In the story, Iceman has recently returned to the X-Men (after he and the other members of the original X-Factor had disbanded to rejoin their original team), but he is taking a break from both the team and his current girlfriend. After he and Spider-Man team up to save a video arcade from Videoman, they take a lunch break on the side of a building (Spider-Man hanging from his web and Iceman sitting in an ice chair) and are joined by Firestar. Iceman is dismissive of Firestar as a "newbie", as the story takes place in the same year as Firestar's public debut as a member of the New Warriors, while Iceman and Spider-Man have had significant careers as heroes at that point. Though Spider-Man, having met the Warriors, warns Iceman that Firestar is "no slouch", Firestar takes offense and melts Iceman's chair. As Iceman uses his powers to break his fall, Firestar kisses Spider-Man on the cheek as a thank-you for standing up for her. This ends up costing Spidey, as his wife Mary Jane makes him sleep on the couch after seeing the kiss on the evening news.
That night, while out on patrol (and trying to work out the kinks in his body caused by the couch), Spider-Man again encounters both Firestar and Iceman. The two mutants briefly quarrel again until the web-slinger spots the Beetle carrying the loot from a robbery, prompting the three heroes to "go for it" and face the criminal. The unseen battle ends with the heroes lamenting the Beetle's escape, which devolves into another argument between Iceman and Firestar (apparently, their powers counteracting each other's contributed to their failure).
Mistaking the pair's quarreling for an act of romantic affection, Spider-Man is determined to play matchmaker (despite Mary Jane's misgivings when he tells her his plan). He initially succeeds (despite another brief argument during their arranged "first date"), and a three-week whirlwind romance ensues. However, after another encounter with Videoman, Spider-Man's suggestion of a permanent team-up leads to trouble when Iceman's egotism sparks a fight between the amorous couple. When Spider-Man tries to interfere, Iceman and Firestar turn their attention towards him, seeming to recall his role in bringing them together. As a result, Peter Parker ends up with a cold (and back on the couch), and Mary Jane heckles his matchmaking skills while caring for her sick husband.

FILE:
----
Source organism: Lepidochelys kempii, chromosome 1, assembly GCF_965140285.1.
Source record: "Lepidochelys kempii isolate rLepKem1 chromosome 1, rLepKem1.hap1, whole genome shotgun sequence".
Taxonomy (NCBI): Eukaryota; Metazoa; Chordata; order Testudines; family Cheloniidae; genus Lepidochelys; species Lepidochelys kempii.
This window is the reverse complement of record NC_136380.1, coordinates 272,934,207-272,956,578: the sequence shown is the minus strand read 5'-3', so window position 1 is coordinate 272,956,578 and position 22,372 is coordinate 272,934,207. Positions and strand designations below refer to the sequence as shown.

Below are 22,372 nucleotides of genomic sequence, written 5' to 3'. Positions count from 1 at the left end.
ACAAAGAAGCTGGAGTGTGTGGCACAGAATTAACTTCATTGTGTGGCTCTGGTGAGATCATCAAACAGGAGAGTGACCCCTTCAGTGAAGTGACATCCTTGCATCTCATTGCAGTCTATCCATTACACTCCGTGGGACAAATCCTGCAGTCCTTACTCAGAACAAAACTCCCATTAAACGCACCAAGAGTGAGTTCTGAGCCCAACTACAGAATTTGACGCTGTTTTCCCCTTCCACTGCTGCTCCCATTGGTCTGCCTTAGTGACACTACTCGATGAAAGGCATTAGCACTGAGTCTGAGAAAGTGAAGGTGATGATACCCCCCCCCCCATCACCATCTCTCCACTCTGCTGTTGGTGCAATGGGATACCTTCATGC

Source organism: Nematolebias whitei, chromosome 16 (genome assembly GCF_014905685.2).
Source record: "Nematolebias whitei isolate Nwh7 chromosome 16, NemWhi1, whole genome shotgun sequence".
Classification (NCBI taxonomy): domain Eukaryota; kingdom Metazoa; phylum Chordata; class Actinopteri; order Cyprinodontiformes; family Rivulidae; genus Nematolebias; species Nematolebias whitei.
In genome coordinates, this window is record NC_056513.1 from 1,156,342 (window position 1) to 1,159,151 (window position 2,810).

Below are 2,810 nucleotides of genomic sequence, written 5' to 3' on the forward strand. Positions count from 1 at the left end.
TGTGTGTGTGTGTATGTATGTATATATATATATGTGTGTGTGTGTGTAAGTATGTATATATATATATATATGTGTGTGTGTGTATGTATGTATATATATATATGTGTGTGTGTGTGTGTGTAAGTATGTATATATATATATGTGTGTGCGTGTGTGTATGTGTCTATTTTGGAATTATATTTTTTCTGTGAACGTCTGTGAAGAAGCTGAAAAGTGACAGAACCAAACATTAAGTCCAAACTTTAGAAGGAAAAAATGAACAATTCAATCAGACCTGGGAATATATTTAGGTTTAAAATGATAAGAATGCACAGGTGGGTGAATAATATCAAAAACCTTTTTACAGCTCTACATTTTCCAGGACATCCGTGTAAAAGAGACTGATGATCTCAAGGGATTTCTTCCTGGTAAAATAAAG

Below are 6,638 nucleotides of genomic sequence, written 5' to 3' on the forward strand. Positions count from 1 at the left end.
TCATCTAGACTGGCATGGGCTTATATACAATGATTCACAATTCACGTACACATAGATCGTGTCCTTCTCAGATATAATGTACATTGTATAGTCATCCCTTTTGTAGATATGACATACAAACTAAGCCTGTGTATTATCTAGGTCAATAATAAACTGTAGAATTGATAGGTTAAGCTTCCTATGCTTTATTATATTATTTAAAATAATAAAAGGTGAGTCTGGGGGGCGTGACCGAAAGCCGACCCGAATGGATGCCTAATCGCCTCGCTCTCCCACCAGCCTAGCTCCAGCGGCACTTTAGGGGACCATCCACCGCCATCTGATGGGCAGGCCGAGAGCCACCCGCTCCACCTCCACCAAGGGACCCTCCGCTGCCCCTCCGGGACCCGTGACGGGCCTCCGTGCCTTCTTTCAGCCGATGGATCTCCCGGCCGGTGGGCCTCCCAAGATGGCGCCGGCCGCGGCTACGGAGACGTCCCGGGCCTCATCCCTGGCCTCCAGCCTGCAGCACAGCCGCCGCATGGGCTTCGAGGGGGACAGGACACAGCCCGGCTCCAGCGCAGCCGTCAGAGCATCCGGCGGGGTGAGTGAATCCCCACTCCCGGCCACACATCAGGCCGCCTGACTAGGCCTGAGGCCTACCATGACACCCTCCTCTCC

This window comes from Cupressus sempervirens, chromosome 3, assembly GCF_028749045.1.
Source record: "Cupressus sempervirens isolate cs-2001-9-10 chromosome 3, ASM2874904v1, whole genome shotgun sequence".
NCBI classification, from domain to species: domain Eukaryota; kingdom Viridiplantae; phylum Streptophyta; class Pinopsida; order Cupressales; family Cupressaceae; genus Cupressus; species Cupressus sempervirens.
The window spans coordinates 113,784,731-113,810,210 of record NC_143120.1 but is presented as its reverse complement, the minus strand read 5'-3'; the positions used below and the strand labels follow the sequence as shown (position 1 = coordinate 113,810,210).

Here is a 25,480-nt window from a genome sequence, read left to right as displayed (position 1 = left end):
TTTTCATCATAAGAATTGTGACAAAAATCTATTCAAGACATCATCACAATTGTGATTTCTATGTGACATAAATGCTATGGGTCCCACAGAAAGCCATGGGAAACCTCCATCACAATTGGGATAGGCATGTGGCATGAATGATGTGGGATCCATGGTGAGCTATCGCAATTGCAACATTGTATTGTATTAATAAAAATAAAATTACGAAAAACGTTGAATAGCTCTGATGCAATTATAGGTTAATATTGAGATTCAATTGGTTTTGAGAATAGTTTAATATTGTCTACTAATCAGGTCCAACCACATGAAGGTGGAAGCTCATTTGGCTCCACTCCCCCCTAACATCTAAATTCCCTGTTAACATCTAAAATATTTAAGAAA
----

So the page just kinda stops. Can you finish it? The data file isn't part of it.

It seems that Mini Spidey has been "slacking", as boss J. Jonah Jameson puts it, on the job as delivery boy for the Daily Bugle, due to his obsession with a portable video game starring the Incredible Hulk. Despite Spidey's protests, Jameson assigns him a pair of new partners to get him "back on track" — Bobby aka Iceman and Angel aka Firestar. Bobby and Angel pointlessly go through their transformation sequences (as per the TV show), despite both already being in costume, much to Spidey's annoyance.
Due to the pair's idealistic dedication to their new job (as opposed to Spidey's near-apathy), Bobby and Angel deliver the papers in record time. So Spidey decides to slack off again, by claiming he has a "really important battle to fight" (later claiming that his opponent is Doc Ock on three separate occasions). While the other "Spider-Friends" perform so well that Jameson triples their route, Spidey finally beats the level boss that had been blocking his progress in the video game — that boss being a giant, pistol-wielding Ms. Lion.
Just as Spidey defeats the dreaded Ms. Lion, Bobby and Angel return and explain that Spidey's claims of fighting super-villains had sparked a desire to do so themselves. Thus, they quit their delivery job to follow their new partner in crime fighting— as "Hawkeye and His Amazing Friends"! Spidey is left with a huge amount of papers to deliver and his prospects for new partners looking grim, as he doubtfully interviews Ghost Rider for the position.
I have never heard of this book in my life, and they beat the Trinity. The series was published in Crisis from issue #1-14 with reappearance in issue #28. It was also repackaged for the American market as a five-issue prestige format limited series that was released in 1989. This had been part of the business plan for Crisis from the start but only the early series, like New Statesmen, got this treatment. In 1990 the story was collected into a trade paperback.
Set in America in 2047, the series told the story of a number of genetically modified "optimen", created with superhuman 'hard' and 'soft' talents, who were essentially biological weapons. The series asked what 'superheroes' would be like if they were far more human than traditional heroes.
The series depicted a dystopian future in which Britain had become the 51st state of America and the world is in the grip of fear of genetic engineering and political warmongering.
As the voted point out, in many ways the series was ahead of its time. Two of the leading male characters were in a gay relationship.